U2, Hozier, Andrea Corr, Christy Moore and Dara Ó Briain are among 600 signatures on an open letter calling for "appropriate and unprecedented support" in order for the live entertainment and events industry to survive.
The letter, which is part of National Awareness Week for the Live Entertainment & Event Industry in Ireland, is calling for an "immediate reinstatement of the EWSS and PUP payment at €350 per week until the sector is up and running again".
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The letter is also seeking grant funding proportionate to what has been allocated to the Arts Council in 2020 and that the commercial entertainment industry "receives parity of voice" with the state-funded Taskforce for the recovery of the Arts and Culture sector which was announced earlier this week by the government.
It comes following months of criticism from industry leaders and employers who say they have been "totally ignored" and have received "virtually no government aid".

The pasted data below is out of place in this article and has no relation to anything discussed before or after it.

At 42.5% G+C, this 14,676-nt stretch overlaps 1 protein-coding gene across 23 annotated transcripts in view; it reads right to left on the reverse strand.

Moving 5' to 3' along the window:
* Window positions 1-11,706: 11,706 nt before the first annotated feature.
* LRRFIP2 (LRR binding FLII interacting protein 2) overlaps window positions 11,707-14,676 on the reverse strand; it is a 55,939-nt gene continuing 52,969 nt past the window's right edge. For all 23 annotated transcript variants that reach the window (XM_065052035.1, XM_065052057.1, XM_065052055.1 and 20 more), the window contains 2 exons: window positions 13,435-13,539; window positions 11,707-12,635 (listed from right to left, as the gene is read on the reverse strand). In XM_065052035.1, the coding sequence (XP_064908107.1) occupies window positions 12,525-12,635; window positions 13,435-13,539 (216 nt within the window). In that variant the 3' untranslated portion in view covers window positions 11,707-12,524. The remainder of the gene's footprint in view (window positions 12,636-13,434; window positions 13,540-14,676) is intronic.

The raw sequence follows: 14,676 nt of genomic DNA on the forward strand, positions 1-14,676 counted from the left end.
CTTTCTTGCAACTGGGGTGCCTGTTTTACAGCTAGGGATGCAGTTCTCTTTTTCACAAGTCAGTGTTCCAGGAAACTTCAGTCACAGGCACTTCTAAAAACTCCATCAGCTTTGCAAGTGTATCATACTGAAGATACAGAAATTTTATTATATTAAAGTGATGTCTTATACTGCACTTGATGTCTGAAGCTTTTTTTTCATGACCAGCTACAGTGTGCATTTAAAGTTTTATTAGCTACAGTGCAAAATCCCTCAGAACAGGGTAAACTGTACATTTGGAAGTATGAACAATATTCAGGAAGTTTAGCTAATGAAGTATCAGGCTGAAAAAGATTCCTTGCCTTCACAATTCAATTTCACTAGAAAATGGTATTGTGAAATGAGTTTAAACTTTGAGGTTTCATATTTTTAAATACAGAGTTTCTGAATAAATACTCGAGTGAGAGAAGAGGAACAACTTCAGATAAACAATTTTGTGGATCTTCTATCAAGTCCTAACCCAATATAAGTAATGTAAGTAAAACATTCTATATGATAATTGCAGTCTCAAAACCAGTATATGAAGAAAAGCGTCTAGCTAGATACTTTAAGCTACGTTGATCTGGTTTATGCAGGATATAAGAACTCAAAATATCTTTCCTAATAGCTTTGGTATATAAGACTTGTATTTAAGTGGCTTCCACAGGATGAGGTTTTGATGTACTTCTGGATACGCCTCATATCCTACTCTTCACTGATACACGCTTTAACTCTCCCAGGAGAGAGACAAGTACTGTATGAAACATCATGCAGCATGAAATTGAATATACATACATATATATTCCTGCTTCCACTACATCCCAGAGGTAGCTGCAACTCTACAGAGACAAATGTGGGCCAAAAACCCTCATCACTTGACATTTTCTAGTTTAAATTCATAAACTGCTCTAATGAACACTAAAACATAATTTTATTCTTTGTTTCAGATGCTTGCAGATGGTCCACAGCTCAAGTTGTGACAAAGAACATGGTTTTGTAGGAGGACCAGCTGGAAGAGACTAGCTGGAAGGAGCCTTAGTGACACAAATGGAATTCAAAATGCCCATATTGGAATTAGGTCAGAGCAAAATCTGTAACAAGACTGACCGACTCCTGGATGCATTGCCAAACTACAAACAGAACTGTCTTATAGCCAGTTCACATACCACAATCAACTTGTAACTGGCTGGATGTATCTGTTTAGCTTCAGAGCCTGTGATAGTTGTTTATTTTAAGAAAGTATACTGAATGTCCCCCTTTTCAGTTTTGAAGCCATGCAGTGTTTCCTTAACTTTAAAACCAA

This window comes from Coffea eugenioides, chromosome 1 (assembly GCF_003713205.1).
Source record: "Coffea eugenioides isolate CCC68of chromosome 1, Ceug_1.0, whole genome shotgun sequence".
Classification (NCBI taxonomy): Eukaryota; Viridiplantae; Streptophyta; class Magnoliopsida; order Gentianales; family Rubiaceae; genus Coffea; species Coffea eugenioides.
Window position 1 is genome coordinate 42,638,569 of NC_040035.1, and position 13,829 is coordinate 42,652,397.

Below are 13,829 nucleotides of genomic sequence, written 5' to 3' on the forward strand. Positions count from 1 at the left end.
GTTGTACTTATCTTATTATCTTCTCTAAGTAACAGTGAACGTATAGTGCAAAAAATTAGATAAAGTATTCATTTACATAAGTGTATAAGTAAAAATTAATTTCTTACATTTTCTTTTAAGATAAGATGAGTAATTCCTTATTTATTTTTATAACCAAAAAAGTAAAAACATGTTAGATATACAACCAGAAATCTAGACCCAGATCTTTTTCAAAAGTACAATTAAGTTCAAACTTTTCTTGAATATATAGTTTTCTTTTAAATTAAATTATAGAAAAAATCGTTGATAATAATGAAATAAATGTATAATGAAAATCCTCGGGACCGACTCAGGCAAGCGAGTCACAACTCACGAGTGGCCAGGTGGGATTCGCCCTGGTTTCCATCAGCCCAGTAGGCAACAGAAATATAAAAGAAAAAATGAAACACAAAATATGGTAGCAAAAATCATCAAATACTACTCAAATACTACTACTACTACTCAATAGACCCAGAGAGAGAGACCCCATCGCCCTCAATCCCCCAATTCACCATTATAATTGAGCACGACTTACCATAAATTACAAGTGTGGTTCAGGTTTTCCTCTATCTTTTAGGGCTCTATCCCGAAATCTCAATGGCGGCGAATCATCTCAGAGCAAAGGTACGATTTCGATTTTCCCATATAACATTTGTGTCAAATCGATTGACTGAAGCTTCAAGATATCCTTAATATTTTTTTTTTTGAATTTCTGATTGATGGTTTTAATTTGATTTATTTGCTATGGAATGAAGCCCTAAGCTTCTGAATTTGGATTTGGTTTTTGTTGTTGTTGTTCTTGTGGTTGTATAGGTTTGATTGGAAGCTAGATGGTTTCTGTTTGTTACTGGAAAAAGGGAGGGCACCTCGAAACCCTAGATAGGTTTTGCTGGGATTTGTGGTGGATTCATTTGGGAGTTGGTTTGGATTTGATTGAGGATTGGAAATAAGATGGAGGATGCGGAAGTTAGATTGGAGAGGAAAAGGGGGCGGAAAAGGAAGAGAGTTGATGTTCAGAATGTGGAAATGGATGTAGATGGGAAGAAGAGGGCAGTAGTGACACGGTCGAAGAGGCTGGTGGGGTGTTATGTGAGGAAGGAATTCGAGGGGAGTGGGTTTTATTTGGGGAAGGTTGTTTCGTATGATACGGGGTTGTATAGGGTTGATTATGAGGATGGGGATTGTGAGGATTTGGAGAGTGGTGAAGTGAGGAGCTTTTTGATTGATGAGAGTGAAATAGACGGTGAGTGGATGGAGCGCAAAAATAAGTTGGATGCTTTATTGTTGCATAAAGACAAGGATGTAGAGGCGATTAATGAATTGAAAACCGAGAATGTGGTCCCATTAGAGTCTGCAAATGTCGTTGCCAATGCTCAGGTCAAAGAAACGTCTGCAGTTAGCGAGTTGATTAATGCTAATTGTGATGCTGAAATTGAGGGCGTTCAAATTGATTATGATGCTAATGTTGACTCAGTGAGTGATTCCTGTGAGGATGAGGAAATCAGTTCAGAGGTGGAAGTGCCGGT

Venues across the country including the 3Arena, Aviva Stadium and Croke Park have been lighting up red this week in support of the campaign and to highlight the need for "serious government support" to save an industry that contributes "over €3.5 billion to the economy".
The domestic live events and entertainment industry employs over 35,000 full and part-time workers, the majority of whom haven't had any paid work since March, the letter also stated.
It accounts for 90% of the five million tickets sold in Ireland each year and it is estimated that for every euro spent on a ticket, an additional €6 is spent in the wider tourist economy, including more than three million hotel bed nights per annum.
The Event Production Industry Covid-19 Working Group (EPIC) created a video, narrated by Stephen James Smith, to accompany the letter.
Meanwhile the managing director of concert promoters MCD, has said the biggest cost of Covid-19 to the live entertainment industry is the number of people who are out of work.
Speaking on RTÉ's Morning Ireland, Denis Desmond said 35,000 people who are involved in the commercial sector are without work since the start of the pandemic.
He said the sector generates €3.4 billion for the economy and he has called for a a pro-active approach from Governnment to reopen the industry.
MCD owns the Olympia and Gaiety venues, and operates festivals like Longitude and Electric Picnic.
Mr Desmond said while there has been PUP support, more needs to be done and gave the example of New Zealand where he said much more financial support has been given to the sector.
"We have reached out to Government and there needs to be a roadmap on how to get businesses in this industry open over the next five to six months," he said.